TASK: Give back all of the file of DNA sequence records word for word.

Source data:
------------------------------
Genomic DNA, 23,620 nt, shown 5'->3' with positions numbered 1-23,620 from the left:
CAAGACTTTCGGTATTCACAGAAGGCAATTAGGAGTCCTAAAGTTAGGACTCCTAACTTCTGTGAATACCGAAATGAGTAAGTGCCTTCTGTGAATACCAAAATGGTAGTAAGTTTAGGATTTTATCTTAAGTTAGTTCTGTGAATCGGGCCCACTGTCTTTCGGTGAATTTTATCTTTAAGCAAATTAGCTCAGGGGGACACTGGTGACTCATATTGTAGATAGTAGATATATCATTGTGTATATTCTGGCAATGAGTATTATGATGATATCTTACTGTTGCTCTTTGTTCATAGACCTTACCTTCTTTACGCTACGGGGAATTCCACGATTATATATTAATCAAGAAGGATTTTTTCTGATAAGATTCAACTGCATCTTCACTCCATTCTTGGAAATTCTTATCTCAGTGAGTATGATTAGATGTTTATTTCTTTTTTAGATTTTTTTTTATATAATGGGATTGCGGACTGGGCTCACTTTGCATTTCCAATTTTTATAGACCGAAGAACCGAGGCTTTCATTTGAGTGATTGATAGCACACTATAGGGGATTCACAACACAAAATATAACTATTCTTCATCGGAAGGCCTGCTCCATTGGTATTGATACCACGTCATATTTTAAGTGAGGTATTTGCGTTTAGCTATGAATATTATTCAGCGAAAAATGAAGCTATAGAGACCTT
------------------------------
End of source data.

Genomic DNA, 23,620 nt, shown 5'->3' with positions numbered 1-23,620 from the left:
CAAGACTTTCGGTATTCACAGAAGGCAATTAGGAGTCCTAAAGTTAGGACTCCTAACTTCTGTGAATACCGAAATGAGTAAGTGCCTTCTGTGAATACCAAAATGGTAGTAAGTTTAGGATTTTATCTTAAGTTAGTTCTGTGAATCGGGCCCACTGTCTTTCGGTGAATTTTATCTTTAAGCAAATTAGCTCAGGGGGACACTGGTGACTCATATTGTAGATAGTAGATATATCATTGTGTATATTCTGGCAATGAGTATTATGATGATATCTTACTGTTGCTCTTTGTTCATAGACCTTACCTTCTTTACGCTACGGGGAATTCCACGATTATATATTAATCAAGAAGGATTTTTTCTGATAAGATTCAACTGCATCTTCACTCCATTCTTGGAAATTCTTATCTCAGTGAGTATGATTAGATGTTTATTTCTTTTTTAGATTTTTTTTTATATAATGGGATTGCGGACTGGGCTCACTTTGCATTTCCAATTTTTATAGACCGAAGAACCGAGGCTTTCATTTGAGTGATTGATAGCACACTATAGGGGATTCACAACACAAAATATAACTATTCTTCATCGGAAGGCCTGCTCCATTGGTATTGATACCACGTCATATTTTAAGTGAGGTATTTGCGTTTAGCTATGAATATTATTCAGCGAAAAATGAAGCTATAGAGACCTT